StorMagic beefed up its SvSAN hyper-converged software with performance and manageability upgrades, including caching and auto-tiering across solid-state drives, hard disk drives and memory.
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StorMagic SvSAN works with VMware and Microsoft Hyper-V hypervisors, and it has expanded its presence in the market through partnerships, such as its deal with Lenovo that targets the low end with a two-node configuration that starts at $5,000. SvSAN is also certified to run with Cisco Unified Computing System E-Series and C-Series servers in two-node configurations. Most of StorMagic's hyper-converged competitors require a three-node minimum for high availability.
The enhanced SvSAN includes an SSD-based read cache to speed up reads to go with its previously supported write cache on flash. The latest version of StorMagic SvSAN also includes memory-based read caching for faster reads. The software uses an algorithm that monitors patterns of frequently accessed data and moves those workloads into the memory cache to speed up those workloads.
The memory-based read cache has two modes for hyper-converged storage that include data pinning and read-ahead capability to speed up performance. Administrators can use the data pinning to target identical or similar data workflows and move those blocks to memory when performing repeat operations in a hyper-converged storage infrastructure.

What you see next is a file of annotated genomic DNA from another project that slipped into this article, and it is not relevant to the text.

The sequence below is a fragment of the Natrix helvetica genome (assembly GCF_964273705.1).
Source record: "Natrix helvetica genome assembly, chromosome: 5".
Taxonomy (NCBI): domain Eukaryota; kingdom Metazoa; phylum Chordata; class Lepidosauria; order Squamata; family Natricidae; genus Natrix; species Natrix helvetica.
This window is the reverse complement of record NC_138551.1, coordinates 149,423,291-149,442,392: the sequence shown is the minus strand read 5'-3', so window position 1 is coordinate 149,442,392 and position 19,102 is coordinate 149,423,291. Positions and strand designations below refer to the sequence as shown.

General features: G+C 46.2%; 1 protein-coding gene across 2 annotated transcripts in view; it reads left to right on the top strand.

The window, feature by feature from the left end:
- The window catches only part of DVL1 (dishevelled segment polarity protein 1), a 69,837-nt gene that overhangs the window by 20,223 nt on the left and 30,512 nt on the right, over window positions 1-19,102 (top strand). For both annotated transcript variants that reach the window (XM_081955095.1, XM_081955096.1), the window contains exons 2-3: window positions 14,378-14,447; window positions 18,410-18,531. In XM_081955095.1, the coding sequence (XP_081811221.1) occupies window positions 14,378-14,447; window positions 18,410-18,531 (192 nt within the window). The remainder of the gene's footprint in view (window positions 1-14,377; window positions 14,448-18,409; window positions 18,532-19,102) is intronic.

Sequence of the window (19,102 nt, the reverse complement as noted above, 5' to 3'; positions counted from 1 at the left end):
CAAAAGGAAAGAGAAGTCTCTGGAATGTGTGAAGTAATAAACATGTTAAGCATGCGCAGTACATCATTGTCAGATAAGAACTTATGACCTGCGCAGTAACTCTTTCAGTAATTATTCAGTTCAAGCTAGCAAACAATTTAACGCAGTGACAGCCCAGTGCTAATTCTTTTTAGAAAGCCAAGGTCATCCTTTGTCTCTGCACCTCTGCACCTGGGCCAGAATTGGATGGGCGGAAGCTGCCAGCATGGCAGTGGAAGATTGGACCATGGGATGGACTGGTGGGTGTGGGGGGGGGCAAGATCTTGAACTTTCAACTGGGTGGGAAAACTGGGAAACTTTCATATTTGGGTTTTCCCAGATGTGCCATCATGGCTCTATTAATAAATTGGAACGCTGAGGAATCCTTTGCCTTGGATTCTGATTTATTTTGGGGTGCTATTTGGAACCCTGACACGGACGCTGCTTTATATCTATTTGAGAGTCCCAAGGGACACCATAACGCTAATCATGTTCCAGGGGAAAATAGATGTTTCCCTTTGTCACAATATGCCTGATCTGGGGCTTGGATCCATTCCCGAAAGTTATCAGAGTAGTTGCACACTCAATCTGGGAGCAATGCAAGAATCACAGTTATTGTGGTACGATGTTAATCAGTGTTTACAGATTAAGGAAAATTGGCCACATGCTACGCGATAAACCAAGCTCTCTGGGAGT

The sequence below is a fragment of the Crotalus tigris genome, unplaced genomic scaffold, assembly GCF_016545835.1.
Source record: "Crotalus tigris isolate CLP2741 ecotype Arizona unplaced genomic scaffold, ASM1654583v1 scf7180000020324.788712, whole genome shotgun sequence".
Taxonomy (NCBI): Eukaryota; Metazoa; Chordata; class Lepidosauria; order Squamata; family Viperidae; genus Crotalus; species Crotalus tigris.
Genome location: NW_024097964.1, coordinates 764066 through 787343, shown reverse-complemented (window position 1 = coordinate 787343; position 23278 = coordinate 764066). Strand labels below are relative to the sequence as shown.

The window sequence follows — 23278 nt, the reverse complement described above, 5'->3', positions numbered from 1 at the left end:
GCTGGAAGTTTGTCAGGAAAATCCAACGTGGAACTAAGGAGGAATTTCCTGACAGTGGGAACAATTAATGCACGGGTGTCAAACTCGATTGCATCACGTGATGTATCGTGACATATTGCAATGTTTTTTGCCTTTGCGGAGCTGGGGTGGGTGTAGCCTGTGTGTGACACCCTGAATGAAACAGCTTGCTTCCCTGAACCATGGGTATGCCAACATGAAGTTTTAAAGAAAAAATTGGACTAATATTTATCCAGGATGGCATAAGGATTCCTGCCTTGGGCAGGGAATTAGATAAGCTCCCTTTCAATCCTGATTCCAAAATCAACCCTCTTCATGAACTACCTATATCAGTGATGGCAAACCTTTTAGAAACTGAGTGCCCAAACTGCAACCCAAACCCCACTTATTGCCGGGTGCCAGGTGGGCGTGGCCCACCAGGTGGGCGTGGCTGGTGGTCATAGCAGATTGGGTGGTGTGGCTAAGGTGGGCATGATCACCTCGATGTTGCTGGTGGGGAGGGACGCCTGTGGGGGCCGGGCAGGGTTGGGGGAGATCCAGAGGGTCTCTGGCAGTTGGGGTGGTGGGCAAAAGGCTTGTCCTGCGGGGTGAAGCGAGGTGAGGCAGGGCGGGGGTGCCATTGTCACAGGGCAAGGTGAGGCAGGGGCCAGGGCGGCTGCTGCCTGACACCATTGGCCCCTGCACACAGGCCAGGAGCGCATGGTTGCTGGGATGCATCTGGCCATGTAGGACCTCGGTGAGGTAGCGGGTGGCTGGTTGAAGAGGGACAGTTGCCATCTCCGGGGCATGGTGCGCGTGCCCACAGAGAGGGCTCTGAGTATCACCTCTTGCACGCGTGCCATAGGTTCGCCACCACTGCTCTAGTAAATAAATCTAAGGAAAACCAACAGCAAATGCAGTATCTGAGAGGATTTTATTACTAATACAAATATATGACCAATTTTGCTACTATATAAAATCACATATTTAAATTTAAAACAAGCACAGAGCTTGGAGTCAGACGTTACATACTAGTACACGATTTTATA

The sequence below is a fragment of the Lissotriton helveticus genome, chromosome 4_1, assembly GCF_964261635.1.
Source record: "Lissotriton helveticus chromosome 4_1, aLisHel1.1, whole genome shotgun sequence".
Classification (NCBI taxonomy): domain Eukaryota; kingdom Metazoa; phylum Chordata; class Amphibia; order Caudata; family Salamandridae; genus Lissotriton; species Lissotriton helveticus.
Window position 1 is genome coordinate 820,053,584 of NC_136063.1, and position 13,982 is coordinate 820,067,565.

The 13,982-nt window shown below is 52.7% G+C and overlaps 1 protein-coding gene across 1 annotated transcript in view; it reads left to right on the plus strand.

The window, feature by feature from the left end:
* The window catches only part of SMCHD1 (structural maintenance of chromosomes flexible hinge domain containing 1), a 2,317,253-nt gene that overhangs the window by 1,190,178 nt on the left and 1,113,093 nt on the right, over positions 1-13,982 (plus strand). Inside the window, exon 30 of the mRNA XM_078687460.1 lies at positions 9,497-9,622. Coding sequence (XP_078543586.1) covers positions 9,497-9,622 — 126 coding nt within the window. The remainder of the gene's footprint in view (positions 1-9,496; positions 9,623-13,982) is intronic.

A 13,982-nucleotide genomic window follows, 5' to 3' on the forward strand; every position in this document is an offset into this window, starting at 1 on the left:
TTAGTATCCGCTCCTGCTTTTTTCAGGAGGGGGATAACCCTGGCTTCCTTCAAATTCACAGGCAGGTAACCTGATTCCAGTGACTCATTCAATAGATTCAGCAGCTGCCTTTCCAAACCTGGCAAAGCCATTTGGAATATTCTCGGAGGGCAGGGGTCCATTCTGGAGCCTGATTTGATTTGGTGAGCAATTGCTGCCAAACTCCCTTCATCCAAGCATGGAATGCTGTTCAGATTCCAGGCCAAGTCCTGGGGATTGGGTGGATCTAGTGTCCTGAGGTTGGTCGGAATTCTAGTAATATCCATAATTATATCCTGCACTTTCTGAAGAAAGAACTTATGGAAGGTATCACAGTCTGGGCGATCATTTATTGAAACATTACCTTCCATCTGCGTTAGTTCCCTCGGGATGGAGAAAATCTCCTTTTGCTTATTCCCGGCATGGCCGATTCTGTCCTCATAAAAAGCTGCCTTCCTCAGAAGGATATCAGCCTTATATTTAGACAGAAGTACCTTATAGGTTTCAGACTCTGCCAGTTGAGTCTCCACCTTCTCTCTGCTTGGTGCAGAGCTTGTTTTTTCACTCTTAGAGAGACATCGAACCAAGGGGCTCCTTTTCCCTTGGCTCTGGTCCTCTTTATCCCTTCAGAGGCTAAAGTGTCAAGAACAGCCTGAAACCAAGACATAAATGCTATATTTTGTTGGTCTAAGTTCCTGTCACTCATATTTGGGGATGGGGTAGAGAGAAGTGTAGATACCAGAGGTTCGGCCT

The read-ahead mode also uses an algorithm to monitor and detect streams of sequential reads from the disk. Read data within that stream can be prefetched and put into memory to improve workload performance.
"[With data pinning], you can essentially record when an event happens, so it captures references on disk," said Luke Pruen, StorMagic's director of technical services. "The data pinning and read ahead plays to more specific use cases, such as analytics, pages, files, databases and VDI [virtual desktop infrastructure] boot storms."
The StorMagic SvSAN's new intelligent auto-tiering places data in memory, on SSDs or on HDDs based on how frequently it is accessed. Administrators can size the memory capacity based on requirements. The most frequently accessed data goes to RAM, with the next most frequently accessed data going on SSDs and cold data on HDDs.
"The key point of intelligent auto-tiering is we are playing to all the strengths of memory, SSDs and spinning disk drives," Pruen said.
A new SvSAN PowerShell auto-script generation feature for the virtual SAN can reproduce configurations without going through the wizard. A new graphically formatted performance statistic tool can be used to better understand workload performance.
StorMagic SvSAN customers can add capacity to existing servers or grow the SvSAN cluster without interrupting availability.
Scott Sinclair, a senior analyst at Enterprise Strategy Group Inc., in Milford, Mass., said StorMagic's newest features are consistent with what other vendors in this market are providing, with the exception of memory-based read cache data pinning.
"They are differentiated on their ability to provide a cost-effective solution that only requires two-nodes, rather than three," Sinclair said.
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